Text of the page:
Are We Safe Enough? Measuring and Assessing Aviation Security explains how standard risk analytic and cost-benefit analysis can be applied to aviation security in systematic and easy-to-understand steps. The book evaluates and puts into sensible context the risks associated with air travel, the risk appetite of airlines and regulators and the notion of acceptable risk. It does so by describing the effectiveness, risk reduction and cost of each layer of aviation security, from policing and intelligence to checkpoint passenger screening to arming pilots on the flight deck.
- Quantifies the risks, costs and benefits of various aviation security methods, including policing, intelligence, PreCheck, checkpoint passenger screening, behavioral detection, air marshals and armed pilots
- Focuses on security measures that reduce costs without reducing security, including PreCheck, Federal Flight Deck Officer program and Installed Physical Secondary Barriers
- Features risk-reduction insights with global applications that are fully transparent, and fully explored through sensitivity analysis
Aviation practitioners tasked with securing, organizing, planning, budgeting, and managing, as well as Aviation policy makers and graduate students in aviation security, planning, management, economics and operations
1. Introduction, Asking the Right Questions about Terrorism
2. Evaluating Aviation Security
3. Layers of Aviation Security, Examining their Individual Contribution to Risk Reduction
4. Reducing Costs Without Reducing Security : Comparing the Value of Individual Layers
5. Improving Checkpoint Efficiency, Evaluating PreCheck
6. Policing and Protecting Airports
7. Conclusion: Responsible counterterrorism policy-making
- No. of pages:
- © Elsevier 2018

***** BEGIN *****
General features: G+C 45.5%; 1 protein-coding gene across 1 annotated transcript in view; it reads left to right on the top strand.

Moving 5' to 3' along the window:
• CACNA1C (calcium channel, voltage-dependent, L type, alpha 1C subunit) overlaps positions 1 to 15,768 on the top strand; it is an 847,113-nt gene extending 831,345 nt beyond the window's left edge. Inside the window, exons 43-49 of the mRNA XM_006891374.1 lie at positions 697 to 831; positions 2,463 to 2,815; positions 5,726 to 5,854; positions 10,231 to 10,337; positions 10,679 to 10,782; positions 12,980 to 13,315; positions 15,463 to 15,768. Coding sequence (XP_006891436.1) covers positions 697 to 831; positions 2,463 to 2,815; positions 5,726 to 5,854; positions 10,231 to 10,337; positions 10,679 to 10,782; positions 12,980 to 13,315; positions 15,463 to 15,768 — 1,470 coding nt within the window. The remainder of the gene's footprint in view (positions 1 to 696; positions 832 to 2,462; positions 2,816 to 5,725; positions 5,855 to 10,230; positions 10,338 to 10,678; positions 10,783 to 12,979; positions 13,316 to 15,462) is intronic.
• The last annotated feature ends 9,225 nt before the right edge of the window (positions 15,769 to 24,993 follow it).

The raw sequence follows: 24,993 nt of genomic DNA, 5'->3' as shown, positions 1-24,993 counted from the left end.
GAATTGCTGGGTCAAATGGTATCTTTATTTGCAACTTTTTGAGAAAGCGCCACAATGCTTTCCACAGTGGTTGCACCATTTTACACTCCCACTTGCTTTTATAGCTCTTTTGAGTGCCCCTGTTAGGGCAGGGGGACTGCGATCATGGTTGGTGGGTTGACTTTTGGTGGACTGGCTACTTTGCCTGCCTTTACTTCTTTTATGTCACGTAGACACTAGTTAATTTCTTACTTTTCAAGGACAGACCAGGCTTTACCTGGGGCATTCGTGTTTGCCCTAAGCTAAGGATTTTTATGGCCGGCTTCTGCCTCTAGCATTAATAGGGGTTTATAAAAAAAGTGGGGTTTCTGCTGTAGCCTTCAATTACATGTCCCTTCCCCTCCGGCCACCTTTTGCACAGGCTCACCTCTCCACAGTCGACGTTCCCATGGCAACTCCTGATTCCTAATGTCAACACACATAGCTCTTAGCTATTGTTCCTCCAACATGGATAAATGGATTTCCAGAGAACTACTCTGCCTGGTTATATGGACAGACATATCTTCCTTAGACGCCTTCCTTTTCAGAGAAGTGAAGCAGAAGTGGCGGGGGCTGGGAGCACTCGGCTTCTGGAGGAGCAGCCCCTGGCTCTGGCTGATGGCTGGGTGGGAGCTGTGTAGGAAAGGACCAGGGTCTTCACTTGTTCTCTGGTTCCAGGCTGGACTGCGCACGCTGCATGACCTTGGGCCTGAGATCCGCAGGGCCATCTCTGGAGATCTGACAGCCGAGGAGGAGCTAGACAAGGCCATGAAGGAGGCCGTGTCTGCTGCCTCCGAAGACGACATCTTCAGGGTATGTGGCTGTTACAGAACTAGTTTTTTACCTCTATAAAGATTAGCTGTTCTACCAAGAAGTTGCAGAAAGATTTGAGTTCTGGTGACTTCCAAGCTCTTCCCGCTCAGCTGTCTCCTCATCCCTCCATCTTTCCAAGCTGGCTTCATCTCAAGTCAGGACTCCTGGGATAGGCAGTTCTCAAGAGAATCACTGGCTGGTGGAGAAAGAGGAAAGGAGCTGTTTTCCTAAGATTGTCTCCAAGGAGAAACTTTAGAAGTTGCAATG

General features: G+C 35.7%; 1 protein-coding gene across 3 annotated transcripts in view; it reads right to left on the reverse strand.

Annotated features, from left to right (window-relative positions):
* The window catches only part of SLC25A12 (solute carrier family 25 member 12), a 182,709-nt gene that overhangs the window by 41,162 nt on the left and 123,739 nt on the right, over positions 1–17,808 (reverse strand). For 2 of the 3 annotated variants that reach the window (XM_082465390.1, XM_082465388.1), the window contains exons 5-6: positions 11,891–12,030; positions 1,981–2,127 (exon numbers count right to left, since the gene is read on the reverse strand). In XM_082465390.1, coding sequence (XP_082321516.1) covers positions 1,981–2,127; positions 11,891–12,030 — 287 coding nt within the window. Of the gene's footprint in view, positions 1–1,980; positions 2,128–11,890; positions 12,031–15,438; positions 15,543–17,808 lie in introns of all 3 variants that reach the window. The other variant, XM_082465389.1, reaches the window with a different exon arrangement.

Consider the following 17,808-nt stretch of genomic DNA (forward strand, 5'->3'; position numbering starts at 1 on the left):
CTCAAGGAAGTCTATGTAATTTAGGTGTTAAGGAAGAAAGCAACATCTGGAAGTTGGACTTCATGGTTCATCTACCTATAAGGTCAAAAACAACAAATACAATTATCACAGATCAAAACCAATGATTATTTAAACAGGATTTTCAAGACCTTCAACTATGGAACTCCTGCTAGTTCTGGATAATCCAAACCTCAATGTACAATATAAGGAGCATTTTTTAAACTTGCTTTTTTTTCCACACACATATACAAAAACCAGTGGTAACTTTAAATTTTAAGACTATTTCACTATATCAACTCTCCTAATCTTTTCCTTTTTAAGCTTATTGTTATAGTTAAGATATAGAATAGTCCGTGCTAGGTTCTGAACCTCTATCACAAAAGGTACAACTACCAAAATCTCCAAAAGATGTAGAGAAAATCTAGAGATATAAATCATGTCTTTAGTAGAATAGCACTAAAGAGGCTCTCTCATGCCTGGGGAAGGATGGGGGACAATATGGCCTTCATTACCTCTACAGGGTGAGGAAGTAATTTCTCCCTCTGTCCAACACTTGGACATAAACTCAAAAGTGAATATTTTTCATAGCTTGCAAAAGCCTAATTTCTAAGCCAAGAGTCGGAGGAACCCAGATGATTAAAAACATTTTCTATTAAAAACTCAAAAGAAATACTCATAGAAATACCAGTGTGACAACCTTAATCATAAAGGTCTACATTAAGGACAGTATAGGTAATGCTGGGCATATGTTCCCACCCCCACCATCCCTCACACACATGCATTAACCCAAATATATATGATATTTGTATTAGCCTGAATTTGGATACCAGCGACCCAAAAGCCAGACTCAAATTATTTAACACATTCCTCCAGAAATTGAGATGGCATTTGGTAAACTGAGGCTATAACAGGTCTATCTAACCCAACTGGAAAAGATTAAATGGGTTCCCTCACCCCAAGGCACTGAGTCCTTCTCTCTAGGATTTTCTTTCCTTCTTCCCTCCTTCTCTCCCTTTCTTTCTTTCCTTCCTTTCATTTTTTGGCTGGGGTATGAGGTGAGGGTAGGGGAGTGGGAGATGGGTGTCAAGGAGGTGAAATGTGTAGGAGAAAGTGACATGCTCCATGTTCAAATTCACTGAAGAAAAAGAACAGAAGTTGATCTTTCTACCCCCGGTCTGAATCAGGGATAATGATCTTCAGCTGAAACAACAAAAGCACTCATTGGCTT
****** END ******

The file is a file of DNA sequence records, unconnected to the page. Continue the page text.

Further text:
- 12th September 2017
- eBook ISBN:
- Paperback ISBN:
Mark G. Stewart is Professor of Civil Engineering and Director of the Centre for Infrastructure Performance and Reliability at The University of Newcastle in Australia. He is co-author of Probabilistic Risk Assessment of Engineering Systems (Chapman & Hall, 1997, and Japanese edition in 2003), and has published more than 400 technical papers and reports. He has 30 years of experience in probabilistic risk and vulnerability assessment of infrastructure and secu¬rity systems that are subject to man-made and natural hazards. Professor Stewart has received extensive Australian Research Council support, including an Australian Professorial Fellowship, to develop probabilistic risk-modelling techniques for infrastructure subject to military and terrorist explosive blasts, and cost-benefit assessments of aviation security, policing, and counter-terrorism protective measures for critical infrastructure.
Professor of Civil Engineering and Director, Centre for Infrastructure Performance and Reliability, The University of Newcastle, Australia
John Mueller is Woody Hayes Senior Research Scientist at the Mershon Center for International Security Studies and Professor of Political Science at Ohio State University, as well as a Senior Fellow at the Cato Institute. He is the author of over a dozen books, several of which have won prizes. Among the most recent of these: War and Ideas (2011) Atomic Obsession: Nuclear Alarmism from Hiroshima to Al-Qaeda (2010), Overblown (2006), and The Remnants of War (2004). He has also edited the web book, Terrorism Since 9/11: The American Cases (2017). Earlier books include Capitalism, Democracy, and Ralph’s Pretty Good Grocery, Retreat from Doomsday, Astaire Dancing, and War, Presidents and Public Opinion. He has published hundreds of articles in scholarly journals and general magazines and newspapers, is a member of the American Academy of Arts and Sciences, and has been a John Simon Guggenheim Fellow.
Woody Hayes Senior Research Scientist, Mershon Center for International Security Studies and Professor of Political Science, Ohio State University, USA